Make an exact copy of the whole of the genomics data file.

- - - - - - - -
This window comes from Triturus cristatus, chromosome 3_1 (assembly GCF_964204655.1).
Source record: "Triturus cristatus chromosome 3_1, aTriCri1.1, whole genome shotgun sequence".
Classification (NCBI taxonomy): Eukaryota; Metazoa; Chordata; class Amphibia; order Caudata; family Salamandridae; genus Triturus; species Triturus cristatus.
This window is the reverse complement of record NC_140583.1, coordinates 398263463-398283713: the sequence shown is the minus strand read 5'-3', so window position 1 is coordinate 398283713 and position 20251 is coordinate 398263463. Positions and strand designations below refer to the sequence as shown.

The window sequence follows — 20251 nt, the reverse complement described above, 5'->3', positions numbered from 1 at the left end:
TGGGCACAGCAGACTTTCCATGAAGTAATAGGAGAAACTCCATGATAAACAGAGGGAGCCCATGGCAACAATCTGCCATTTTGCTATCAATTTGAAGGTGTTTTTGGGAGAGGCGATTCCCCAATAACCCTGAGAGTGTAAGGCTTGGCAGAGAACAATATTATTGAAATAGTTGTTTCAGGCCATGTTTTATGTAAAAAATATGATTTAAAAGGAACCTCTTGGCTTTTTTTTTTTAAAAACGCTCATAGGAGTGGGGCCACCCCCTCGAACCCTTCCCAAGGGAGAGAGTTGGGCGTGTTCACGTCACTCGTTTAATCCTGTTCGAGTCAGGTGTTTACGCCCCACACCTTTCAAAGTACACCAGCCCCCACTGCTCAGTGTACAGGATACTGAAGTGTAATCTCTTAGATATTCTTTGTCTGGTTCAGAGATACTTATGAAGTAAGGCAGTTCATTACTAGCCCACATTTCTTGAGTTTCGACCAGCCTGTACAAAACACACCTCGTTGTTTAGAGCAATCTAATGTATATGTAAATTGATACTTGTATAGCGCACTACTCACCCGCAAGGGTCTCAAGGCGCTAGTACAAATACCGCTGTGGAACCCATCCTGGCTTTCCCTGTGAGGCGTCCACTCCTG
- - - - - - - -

This window comes from Triturus cristatus, chromosome 3_1 (assembly GCF_964204655.1).
Source record: "Triturus cristatus chromosome 3_1, aTriCri1.1, whole genome shotgun sequence".
Classification (NCBI taxonomy): Eukaryota; Metazoa; Chordata; class Amphibia; order Caudata; family Salamandridae; genus Triturus; species Triturus cristatus.
This window is the reverse complement of record NC_140583.1, coordinates 398263463-398283713: the sequence shown is the minus strand read 5'-3', so window position 1 is coordinate 398283713 and position 20251 is coordinate 398263463. Positions and strand designations below refer to the sequence as shown.

The window sequence follows — 20251 nt, the reverse complement described above, 5'->3', positions numbered from 1 at the left end:
TGGGCACAGCAGACTTTCCATGAAGTAATAGGAGAAACTCCATGATAAACAGAGGGAGCCCATGGCAACAATCTGCCATTTTGCTATCAATTTGAAGGTGTTTTTGGGAGAGGCGATTCCCCAATAACCCTGAGAGTGTAAGGCTTGGCAGAGAACAATATTATTGAAATAGTTGTTTCAGGCCATGTTTTATGTAAAAAATATGATTTAAAAGGAACCTCTTGGCTTTTTTTTTTTAAAAACGCTCATAGGAGTGGGGCCACCCCCTCGAACCCTTCCCAAGGGAGAGAGTTGGGCGTGTTCACGTCACTCGTTTAATCCTGTTCGAGTCAGGTGTTTACGCCCCACACCTTTCAAAGTACACCAGCCCCCACTGCTCAGTGTACAGGATACTGAAGTGTAATCTCTTAGATATTCTTTGTCTGGTTCAGAGATACTTATGAAGTAAGGCAGTTCATTACTAGCCCACATTTCTTGAGTTTCGACCAGCCTGTACAAAACACACCTCGTTGTTTAGAGCAATCTAATGTATATGTAAATTGATACTTGTATAGCGCACTACTCACCCGCAAGGGTCTCAAGGCGCTAGTACAAATACCGCTGTGGAACCCATCCTGGCTTTCCCTGTGAGGCGTCCACTCCTG